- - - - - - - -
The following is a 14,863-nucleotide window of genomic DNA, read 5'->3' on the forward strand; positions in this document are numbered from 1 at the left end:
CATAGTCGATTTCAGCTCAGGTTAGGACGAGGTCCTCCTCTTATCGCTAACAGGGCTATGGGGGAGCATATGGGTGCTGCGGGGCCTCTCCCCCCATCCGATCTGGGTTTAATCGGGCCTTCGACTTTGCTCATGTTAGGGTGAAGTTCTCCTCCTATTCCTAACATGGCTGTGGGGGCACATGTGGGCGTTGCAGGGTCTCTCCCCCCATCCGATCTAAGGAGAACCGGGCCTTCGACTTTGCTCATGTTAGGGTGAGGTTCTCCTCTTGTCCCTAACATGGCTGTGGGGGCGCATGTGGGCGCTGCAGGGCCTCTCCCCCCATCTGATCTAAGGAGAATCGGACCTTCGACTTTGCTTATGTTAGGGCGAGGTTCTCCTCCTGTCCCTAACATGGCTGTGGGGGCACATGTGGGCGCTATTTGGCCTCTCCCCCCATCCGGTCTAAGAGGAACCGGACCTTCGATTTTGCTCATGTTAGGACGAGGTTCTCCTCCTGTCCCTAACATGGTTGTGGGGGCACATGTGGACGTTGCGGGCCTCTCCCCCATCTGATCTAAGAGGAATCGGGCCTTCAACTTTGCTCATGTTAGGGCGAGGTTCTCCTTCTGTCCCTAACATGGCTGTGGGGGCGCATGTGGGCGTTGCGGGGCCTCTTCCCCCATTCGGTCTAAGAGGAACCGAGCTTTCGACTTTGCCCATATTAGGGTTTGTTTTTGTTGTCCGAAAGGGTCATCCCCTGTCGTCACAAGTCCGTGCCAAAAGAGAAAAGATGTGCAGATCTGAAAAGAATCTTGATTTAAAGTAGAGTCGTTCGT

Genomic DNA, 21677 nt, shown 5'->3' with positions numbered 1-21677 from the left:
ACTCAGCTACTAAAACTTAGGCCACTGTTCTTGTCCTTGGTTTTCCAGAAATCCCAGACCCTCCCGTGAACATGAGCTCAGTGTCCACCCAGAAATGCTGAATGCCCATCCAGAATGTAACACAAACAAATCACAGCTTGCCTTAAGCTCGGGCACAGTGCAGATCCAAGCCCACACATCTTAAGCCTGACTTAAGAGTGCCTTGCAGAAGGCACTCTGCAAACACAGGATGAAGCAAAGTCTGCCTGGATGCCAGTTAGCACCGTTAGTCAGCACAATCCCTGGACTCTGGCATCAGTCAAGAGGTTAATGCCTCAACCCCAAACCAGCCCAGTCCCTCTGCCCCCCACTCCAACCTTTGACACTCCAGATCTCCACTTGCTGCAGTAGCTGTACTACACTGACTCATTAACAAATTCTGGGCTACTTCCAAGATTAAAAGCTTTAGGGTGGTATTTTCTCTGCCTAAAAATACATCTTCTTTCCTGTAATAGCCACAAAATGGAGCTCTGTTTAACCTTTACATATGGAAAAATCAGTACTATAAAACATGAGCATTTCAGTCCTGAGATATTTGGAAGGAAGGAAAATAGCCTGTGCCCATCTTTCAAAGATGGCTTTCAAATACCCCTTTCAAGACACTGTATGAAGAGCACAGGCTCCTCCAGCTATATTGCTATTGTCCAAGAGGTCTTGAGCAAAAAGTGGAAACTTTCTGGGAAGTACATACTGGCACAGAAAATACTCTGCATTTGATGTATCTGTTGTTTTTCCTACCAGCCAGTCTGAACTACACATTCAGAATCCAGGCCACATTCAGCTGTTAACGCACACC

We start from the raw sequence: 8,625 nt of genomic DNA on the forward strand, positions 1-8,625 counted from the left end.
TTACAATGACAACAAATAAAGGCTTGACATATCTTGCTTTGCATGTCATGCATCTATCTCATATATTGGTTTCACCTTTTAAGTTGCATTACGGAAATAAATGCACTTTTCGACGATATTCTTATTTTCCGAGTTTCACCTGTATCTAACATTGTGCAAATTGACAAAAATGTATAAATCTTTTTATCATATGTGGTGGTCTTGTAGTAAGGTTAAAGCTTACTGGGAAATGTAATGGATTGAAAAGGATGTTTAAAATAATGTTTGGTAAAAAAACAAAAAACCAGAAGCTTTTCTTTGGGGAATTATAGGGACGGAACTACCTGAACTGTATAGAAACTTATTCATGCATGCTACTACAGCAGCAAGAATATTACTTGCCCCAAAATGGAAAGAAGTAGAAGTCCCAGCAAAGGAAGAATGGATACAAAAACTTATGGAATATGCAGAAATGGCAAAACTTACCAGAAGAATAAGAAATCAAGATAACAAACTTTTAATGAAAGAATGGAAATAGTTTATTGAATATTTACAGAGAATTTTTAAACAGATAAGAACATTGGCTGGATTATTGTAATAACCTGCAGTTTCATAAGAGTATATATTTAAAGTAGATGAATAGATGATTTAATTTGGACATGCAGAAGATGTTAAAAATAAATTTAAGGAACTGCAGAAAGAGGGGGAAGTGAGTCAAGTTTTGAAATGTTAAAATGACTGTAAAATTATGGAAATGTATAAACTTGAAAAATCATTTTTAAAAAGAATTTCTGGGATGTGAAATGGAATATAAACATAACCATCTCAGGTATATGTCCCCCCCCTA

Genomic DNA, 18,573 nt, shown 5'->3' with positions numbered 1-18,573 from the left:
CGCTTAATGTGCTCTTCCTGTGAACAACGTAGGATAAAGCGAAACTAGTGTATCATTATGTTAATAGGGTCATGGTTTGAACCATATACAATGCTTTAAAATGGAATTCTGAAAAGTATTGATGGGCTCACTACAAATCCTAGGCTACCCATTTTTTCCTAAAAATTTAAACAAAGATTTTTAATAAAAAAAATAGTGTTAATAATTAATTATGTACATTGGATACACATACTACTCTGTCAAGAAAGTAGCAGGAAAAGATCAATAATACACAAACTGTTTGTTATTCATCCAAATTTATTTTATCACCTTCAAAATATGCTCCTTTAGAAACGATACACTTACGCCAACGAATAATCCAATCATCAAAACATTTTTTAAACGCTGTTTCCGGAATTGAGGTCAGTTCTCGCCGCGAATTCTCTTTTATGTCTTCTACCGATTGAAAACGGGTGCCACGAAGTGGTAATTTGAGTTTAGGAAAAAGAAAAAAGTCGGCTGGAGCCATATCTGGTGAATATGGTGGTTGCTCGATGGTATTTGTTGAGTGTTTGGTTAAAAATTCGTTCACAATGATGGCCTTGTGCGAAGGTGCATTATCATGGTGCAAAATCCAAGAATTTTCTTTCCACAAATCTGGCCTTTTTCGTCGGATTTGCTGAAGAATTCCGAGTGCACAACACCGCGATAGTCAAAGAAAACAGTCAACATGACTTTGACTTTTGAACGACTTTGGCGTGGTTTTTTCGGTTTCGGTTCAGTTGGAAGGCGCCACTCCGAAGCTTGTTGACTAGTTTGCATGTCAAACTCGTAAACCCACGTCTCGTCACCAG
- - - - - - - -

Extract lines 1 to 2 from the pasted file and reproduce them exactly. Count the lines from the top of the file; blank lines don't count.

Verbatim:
The following is a 14,863-nucleotide window of genomic DNA, read 5'->3' on the forward strand; positions in this document are numbered from 1 at the left end:
CATAGTCGATTTCAGCTCAGGTTAGGACGAGGTCCTCCTCTTATCGCTAACAGGGCTATGGGGGAGCATATGGGTGCTGCGGGGCCTCTCCCCCCATCCGATCTGGGTTTAATCGGGCCTTCGACTTTGCTCATGTTAGGGTGAAGTTCTCCTCCTATTCCTAACATGGCTGTGGGGGCACATGTGGGCGTTGCAGGGTCTCTCCCCCCATCCGATCTAAGGAGAACCGGGCCTTCGACTTTGCTCATGTTAGGGTGAGGTTCTCCTCTTGTCCCTAACATGGCTGTGGGGGCGCATGTGGGCGCTGCAGGGCCTCTCCCCCCATCTGATCTAAGGAGAATCGGACCTTCGACTTTGCTTATGTTAGGGCGAGGTTCTCCTCCTGTCCCTAACATGGCTGTGGGGGCACATGTGGGCGCTATTTGGCCTCTCCCCCCATCCGGTCTAAGAGGAACCGGACCTTCGATTTTGCTCATGTTAGGACGAGGTTCTCCTCCTGTCCCTAACATGGTTGTGGGGGCACATGTGGACGTTGCGGGCCTCTCCCCCATCTGATCTAAGAGGAATCGGGCCTTCAACTTTGCTCATGTTAGGGCGAGGTTCTCCTTCTGTCCCTAACATGGCTGTGGGGGCGCATGTGGGCGTTGCGGGGCCTCTTCCCCCATTCGGTCTAAGAGGAACCGAGCTTTCGACTTTGCCCATATTAGGGTTTGTTTTTGTTGTCCGAAAGGGTCATCCCCTGTCGTCACAAGTCCGTGCCAAAAGAGAAAAGATGTGCAGATCTGAAAAGAATCTTGATTTAAAGTAGAGTCGTTCGT